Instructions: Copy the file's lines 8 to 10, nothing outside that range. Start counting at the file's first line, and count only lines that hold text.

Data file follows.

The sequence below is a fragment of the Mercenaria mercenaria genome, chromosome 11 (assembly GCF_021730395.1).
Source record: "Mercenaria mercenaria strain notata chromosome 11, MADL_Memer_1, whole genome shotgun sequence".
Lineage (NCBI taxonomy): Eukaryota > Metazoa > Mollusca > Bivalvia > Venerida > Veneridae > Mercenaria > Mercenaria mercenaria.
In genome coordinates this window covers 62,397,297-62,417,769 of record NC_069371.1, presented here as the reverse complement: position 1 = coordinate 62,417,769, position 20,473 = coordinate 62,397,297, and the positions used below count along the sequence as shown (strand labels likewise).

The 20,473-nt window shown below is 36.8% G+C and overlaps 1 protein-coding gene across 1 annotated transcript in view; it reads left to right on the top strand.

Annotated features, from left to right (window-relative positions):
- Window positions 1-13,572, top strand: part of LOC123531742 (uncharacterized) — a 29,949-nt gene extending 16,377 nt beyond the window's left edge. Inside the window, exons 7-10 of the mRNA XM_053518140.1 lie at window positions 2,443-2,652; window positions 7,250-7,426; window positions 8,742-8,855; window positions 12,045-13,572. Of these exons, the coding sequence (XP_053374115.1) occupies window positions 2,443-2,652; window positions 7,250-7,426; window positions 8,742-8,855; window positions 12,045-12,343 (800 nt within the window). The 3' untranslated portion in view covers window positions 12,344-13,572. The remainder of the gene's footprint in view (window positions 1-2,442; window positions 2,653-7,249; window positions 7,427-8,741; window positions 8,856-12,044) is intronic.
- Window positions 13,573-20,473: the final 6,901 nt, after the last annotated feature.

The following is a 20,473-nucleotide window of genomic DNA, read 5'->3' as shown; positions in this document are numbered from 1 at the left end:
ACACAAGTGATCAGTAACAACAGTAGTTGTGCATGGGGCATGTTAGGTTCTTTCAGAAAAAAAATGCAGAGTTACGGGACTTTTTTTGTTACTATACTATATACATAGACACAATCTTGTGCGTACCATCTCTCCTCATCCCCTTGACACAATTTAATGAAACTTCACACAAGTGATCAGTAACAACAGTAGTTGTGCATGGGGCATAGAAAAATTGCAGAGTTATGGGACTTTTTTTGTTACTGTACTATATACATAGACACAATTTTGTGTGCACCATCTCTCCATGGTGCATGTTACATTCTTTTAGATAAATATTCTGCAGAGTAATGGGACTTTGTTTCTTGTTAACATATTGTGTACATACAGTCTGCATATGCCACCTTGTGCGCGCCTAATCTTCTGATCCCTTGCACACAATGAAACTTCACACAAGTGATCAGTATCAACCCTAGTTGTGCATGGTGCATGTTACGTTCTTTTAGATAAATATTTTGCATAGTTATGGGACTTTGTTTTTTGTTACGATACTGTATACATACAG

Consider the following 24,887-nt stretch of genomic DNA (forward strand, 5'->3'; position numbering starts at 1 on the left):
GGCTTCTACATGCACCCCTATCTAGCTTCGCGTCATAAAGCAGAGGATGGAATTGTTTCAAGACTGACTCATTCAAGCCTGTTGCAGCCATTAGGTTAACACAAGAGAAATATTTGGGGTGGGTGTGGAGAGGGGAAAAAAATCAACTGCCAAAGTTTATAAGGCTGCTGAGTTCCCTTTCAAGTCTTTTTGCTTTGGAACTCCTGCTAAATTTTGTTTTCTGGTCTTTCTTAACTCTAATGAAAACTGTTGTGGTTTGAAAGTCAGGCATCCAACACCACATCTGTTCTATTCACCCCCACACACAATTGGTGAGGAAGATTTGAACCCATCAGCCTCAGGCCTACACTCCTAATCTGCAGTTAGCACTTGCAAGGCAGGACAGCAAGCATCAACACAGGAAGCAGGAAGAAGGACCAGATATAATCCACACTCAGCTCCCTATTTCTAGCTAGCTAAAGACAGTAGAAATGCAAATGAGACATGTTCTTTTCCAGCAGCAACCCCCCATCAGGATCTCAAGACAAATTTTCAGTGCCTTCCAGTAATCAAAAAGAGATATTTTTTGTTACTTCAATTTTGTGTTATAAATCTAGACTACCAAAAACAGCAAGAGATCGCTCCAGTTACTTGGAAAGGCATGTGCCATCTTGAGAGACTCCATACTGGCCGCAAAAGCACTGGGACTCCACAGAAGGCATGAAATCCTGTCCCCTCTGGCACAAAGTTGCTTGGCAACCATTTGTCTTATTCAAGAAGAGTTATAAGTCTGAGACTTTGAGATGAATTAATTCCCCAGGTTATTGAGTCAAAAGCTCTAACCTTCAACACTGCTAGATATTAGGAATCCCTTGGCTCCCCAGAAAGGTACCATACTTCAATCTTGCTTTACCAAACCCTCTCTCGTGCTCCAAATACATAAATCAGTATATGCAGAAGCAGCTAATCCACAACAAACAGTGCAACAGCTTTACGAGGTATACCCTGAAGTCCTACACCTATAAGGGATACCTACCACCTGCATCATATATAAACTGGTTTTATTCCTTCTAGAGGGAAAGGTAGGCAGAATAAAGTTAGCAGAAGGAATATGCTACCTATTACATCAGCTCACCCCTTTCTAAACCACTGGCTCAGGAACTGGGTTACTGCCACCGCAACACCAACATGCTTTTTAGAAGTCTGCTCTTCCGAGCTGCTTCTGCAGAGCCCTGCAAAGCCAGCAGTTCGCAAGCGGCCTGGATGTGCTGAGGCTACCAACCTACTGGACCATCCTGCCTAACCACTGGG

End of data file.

- Window positions 13,573-20,473: the final 6,901 nt, after the last annotated feature.

The following is a 20,473-nucleotide window of genomic DNA, read 5'->3' as shown; positions in this document are numbered from 1 at the left end:
ACACAAGTGATCAGTAACAACAGTAGTTGTGCATGGGGCATGTTAGGTTCTTTCAGAAAAAAAATGCAGAGTTACGGGACTTTTTTTGTTACTATACTATATACATAGACACAATCTTGTGCGTACCATCTCTCCTCATCCCCTTGACACAATTTAATGAAACTTCACACAAGTGATCAGTAACAACAGTAGTTGTGCATGGGGCATAGAAAAATTGCAGAGTTATGGGACTTTTTTTGTTACTGTACTATATACATAGACACAATTTTGTGTGCACCATCTCTCCATGGTGCATGTTACATTCTTTTAGATAAATATTCTGCAGAGTAATGGGACTTTGTTTCTTGTTAACATATTGTGTACATACAGTCTGCATATGCCACCTTGTGCGCGCCTAATCTTCTGATCCCTTGCACACAATGAAACTTCACACAAGTGATCAGTATCAACCCTAGTTGTGCATGGTGCATGTTACGTTCTTTTAGATAAATATTTTGCATAGTTATGGGACTTTGTTTTTTGTTACGATACTGTATACATACAG